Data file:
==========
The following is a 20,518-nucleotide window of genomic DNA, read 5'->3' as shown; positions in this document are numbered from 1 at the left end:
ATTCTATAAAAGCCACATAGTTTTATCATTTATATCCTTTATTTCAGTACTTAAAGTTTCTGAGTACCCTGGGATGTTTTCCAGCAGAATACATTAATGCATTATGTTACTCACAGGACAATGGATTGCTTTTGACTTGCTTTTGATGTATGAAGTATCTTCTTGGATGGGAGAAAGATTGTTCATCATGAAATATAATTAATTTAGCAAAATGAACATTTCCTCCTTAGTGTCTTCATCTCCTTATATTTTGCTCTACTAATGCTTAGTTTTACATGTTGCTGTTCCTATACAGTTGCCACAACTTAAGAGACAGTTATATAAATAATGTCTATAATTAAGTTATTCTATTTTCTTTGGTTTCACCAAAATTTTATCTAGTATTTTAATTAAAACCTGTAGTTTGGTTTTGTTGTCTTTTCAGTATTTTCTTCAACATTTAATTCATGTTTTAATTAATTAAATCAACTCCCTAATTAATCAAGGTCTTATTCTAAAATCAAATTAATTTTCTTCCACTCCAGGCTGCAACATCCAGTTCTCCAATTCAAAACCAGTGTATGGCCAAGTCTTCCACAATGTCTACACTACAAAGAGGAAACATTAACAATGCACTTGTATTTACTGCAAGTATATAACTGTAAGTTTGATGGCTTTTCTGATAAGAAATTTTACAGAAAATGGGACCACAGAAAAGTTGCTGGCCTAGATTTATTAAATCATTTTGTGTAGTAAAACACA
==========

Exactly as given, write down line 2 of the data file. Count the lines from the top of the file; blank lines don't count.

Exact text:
ATTCTATAAAAGCCACATAGTTTTATCATTTATATCCTTTATTTCAGTACTTAAAGTTTCTGAGTACCCTGGGATGTTTTCCAGCAGAATACATTAATGCATTATGTTACTCACAGGACAATGGATTGCTTTTGACTTGCTTTTGATGTATGAAGTATCTTCTTGGATGGGAGAAAGATTGTTCATCATGAAATATAATTAATTTAGCAAAATGAACATTTCCTCCTTAGTGTCTTCATCTCCTTATATTTTGCTCTACTAATGCTTAGTTTTACATGTTGCTGTTCCTATACAGTTGCCACAACTTAAGAGACAGTTATATAAATAATGTCTATAATTAAGTTATTCTATTTTCTTTGGTTTCACCAAAATTTTATCTAGTATTTTAATTAAAACCTGTAGTTTGGTTTTGTTGTCTTTTCAGTATTTTCTTCAACATTTAATTCATGTTTTAATTAATTAAATCAACTCCCTAATTAATCAAGGTCTTATTCTAAAATCAAATTAATTTTCTTCCACTCCAGGCTGCAACATCCAGTTCTCCAATTCAAAACCAGTGTATGGCCAAGTCTTCCACAATGTCTACACTACAAAGAGGAAACATTAACAATGCACTTGTATTTACTGCAAGTATATAACTGTAAGTTTGATGGCTTTTCTGATAAGAAATTTTACAGAAAATGGGACCACAGAAAAGTTGCTGGCCTAGATTTATTAAATCATTTTGTGTAGTAAAACACA